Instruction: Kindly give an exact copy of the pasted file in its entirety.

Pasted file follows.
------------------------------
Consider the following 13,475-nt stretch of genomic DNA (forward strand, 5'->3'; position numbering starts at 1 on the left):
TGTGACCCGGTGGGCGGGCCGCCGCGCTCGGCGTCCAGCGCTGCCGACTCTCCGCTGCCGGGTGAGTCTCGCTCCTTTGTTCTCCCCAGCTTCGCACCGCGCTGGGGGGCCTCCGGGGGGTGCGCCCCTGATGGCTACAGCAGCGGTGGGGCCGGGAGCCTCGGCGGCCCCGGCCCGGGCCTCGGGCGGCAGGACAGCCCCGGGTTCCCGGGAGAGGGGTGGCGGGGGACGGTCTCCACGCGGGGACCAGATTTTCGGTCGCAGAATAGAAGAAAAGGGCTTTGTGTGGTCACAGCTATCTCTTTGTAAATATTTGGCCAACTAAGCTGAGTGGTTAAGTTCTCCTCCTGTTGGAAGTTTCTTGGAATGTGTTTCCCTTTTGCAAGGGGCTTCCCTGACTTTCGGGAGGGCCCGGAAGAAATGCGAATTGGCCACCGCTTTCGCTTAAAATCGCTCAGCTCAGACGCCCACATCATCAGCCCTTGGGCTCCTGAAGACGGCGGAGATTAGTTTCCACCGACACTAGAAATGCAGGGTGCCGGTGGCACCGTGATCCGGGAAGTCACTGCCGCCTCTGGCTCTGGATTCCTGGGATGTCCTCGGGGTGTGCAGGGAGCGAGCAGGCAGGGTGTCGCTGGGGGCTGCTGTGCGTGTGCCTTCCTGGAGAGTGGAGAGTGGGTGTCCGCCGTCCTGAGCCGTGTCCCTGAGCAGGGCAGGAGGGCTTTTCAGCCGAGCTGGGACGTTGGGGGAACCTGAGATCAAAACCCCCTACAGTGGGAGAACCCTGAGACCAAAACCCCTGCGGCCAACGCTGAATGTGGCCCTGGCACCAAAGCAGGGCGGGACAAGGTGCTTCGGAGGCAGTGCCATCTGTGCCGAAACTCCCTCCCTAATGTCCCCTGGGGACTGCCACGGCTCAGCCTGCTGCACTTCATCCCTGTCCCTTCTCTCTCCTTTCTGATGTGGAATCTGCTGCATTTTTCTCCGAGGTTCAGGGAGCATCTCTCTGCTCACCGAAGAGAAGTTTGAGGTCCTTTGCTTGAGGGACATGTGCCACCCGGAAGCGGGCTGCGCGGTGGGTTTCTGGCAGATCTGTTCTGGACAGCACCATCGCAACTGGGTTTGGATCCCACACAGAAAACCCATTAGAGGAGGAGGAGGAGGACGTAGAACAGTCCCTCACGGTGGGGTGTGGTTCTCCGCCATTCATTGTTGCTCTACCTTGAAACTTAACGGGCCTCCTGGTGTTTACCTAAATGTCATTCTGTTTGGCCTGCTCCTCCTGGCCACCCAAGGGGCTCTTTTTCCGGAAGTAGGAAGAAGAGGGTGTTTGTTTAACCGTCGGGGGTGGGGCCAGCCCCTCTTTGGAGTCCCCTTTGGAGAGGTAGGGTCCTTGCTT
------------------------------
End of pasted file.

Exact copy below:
Consider the following 13,475-nt stretch of genomic DNA (forward strand, 5'->3'; position numbering starts at 1 on the left):
TGTGACCCGGTGGGCGGGCCGCCGCGCTCGGCGTCCAGCGCTGCCGACTCTCCGCTGCCGGGTGAGTCTCGCTCCTTTGTTCTCCCCAGCTTCGCACCGCGCTGGGGGGCCTCCGGGGGGTGCGCCCCTGATGGCTACAGCAGCGGTGGGGCCGGGAGCCTCGGCGGCCCCGGCCCGGGCCTCGGGCGGCAGGACAGCCCCGGGTTCCCGGGAGAGGGGTGGCGGGGGACGGTCTCCACGCGGGGACCAGATTTTCGGTCGCAGAATAGAAGAAAAGGGCTTTGTGTGGTCACAGCTATCTCTTTGTAAATATTTGGCCAACTAAGCTGAGTGGTTAAGTTCTCCTCCTGTTGGAAGTTTCTTGGAATGTGTTTCCCTTTTGCAAGGGGCTTCCCTGACTTTCGGGAGGGCCCGGAAGAAATGCGAATTGGCCACCGCTTTCGCTTAAAATCGCTCAGCTCAGACGCCCACATCATCAGCCCTTGGGCTCCTGAAGACGGCGGAGATTAGTTTCCACCGACACTAGAAATGCAGGGTGCCGGTGGCACCGTGATCCGGGAAGTCACTGCCGCCTCTGGCTCTGGATTCCTGGGATGTCCTCGGGGTGTGCAGGGAGCGAGCAGGCAGGGTGTCGCTGGGGGCTGCTGTGCGTGTGCCTTCCTGGAGAGTGGAGAGTGGGTGTCCGCCGTCCTGAGCCGTGTCCCTGAGCAGGGCAGGAGGGCTTTTCAGCCGAGCTGGGACGTTGGGGGAACCTGAGATCAAAACCCCCTACAGTGGGAGAACCCTGAGACCAAAACCCCTGCGGCCAACGCTGAATGTGGCCCTGGCACCAAAGCAGGGCGGGACAAGGTGCTTCGGAGGCAGTGCCATCTGTGCCGAAACTCCCTCCCTAATGTCCCCTGGGGACTGCCACGGCTCAGCCTGCTGCACTTCATCCCTGTCCCTTCTCTCTCCTTTCTGATGTGGAATCTGCTGCATTTTTCTCCGAGGTTCAGGGAGCATCTCTCTGCTCACCGAAGAGAAGTTTGAGGTCCTTTGCTTGAGGGACATGTGCCACCCGGAAGCGGGCTGCGCGGTGGGTTTCTGGCAGATCTGTTCTGGACAGCACCATCGCAACTGGGTTTGGATCCCACACAGAAAACCCATTAGAGGAGGAGGAGGAGGACGTAGAACAGTCCCTCACGGTGGGGTGTGGTTCTCCGCCATTCATTGTTGCTCTACCTTGAAACTTAACGGGCCTCCTGGTGTTTACCTAAATGTCATTCTGTTTGGCCTGCTCCTCCTGGCCACCCAAGGGGCTCTTTTTCCGGAAGTAGGAAGAAGAGGGTGTTTGTTTAACCGTCGGGGGTGGGGCCAGCCCCTCTTTGGAGTCCCCTTTGGAGAGGTAGGGTCCTTGCTT